In this month’s edition of MEET THE TENEMENT MUSEUM STAFF, we profile an individual who has the crucial job of helping to raise the museum’s role as a thought leader on immigration. Dr. Rachel Feinmark is our Strategic Communications Manager and ACLS Public Fellow. Find out more about Rachel and her job below.
TM: What is your title?
RF: Manager of Strategic Communications and ACLS Public Fellow
TM: What are your job responsibilities?
RF: I work on a variety of special projects for development and communications with the goal of cementing the Museum’s position as a thought leader on immigration.
TM: Where did you work before coming to The Tenement Museum?
RF: Before coming to the Tenement Museum, I was working on my PhD (a full time job in itself!), but also teaching freshman writing, museum studies, and human rights at the University of Chicago and putting in extra hours doing remote data-entry for an independent bookstore in Baltimore.
TM: Most interesting story related to your job since starting here?
RF: One of the most interesting things for me has been the variety of groups I’ve spoken to who were interested in the Museum and what we do, ranging from the more obvious – historians and museum professionals – to the slightly more eccentric – elderly amateur genealogists and Catholic school principals.
TM: What is your family’s immigrant history?
RF: My great grandparents came from small towns across Russia and Poland (the kind of towns that were in Russia one day and Poland the next!), with the exception of my mother’s grandmother, who was inordinately proud of being from Austria (or so family lore says). Both sides of my father’s family settled in New Haven, Connecticut, and my mother’s family moved to the Lower East Side. Because I never met any of my great grandparents, I learned very little about their lives and their journeys as immigrants. My dad was quite close with his grandmothers, though, and prides himself on still cooking like a little old lady from the shtetl. He renders his own chicken fat, makes gefilte fish from scratch, measures ingredients for honey cake with old yahrzeit candle glasses, and shops Chinatown butcher shops for special ingredients for his chicken soup.
TM: Where did you grow up?
RF: A tiny town in northern NJ.
TM: What do you like doing in your free time?
RF: I used to enjoy reading, cooking elaborate meals, and watching some terrible TV, but these days, most of my free time is devoted to playing with wooden trains and reading Frog and Toad. I’m still trying to finish up some journal articles from grad school on the weekends, but that only rarely qualifies as something I really “like doing.”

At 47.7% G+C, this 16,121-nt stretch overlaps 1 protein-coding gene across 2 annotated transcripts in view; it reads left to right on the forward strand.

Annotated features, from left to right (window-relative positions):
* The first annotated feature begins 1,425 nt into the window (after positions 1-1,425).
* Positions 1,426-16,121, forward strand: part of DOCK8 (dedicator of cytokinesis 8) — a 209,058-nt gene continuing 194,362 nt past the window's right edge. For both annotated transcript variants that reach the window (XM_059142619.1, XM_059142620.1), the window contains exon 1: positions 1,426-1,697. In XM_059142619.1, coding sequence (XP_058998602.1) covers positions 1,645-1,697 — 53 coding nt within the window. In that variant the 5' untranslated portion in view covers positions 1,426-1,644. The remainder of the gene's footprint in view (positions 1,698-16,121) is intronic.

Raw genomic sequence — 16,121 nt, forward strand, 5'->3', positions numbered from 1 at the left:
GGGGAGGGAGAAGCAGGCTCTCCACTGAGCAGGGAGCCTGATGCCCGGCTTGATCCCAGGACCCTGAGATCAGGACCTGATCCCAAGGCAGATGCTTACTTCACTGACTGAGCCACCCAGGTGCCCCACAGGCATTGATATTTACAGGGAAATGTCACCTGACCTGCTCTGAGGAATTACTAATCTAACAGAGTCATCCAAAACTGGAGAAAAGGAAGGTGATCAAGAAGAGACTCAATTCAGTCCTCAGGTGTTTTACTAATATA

TM: What have you learned since starting at the museum?
RF: The nicest thing I’ve learned is just how passionate people are about American history, and about the stories of their own family’s past. I think, at least in some professional history circles, people tend to forget that a lot of historical work is meaningless without an audience, and so it’s encouraging to see so many visitors come in each day excited and ready to ask questions.
TM: Favorite Tenement Museum tour and why?
RF: Well, I lead Hard Times, so I’m a bit biased. But I do love the Baldizzi apartment – my grandmother often told me of her childhood in a fifth story cold water flat on the Lower East Side, and though she lived down here a few years before the Baldizzi apartment is set, I still feel like I can imagine her there (or, more likely for her, out in the streets handing out leaflets for Norman Thomas, while her mother was calling out the window looking for her). On the other hand, my first date with my now-husband was on a Meet Victoria tour years ago (fun fact!), and so Victoria will always hold a special place in my heart.
TM: Favorite place to go in the Lower East Side?
RF: Kossar’s. I find it a little disappointing after the recent redo (sundried tomato bialys with hummus? Really?), but it’s just another part of the LES that reminds me of my grandma. We used to have to come to the Lower East Side from NJ to get her bialys when Kossar’s was barely a storefront, and bring them down to her in Maryland. She always had a freezer full, and she would eat them every morning, one half at a time.
- Post by Jonathan Pace, Communications Manager at the Tenement Museum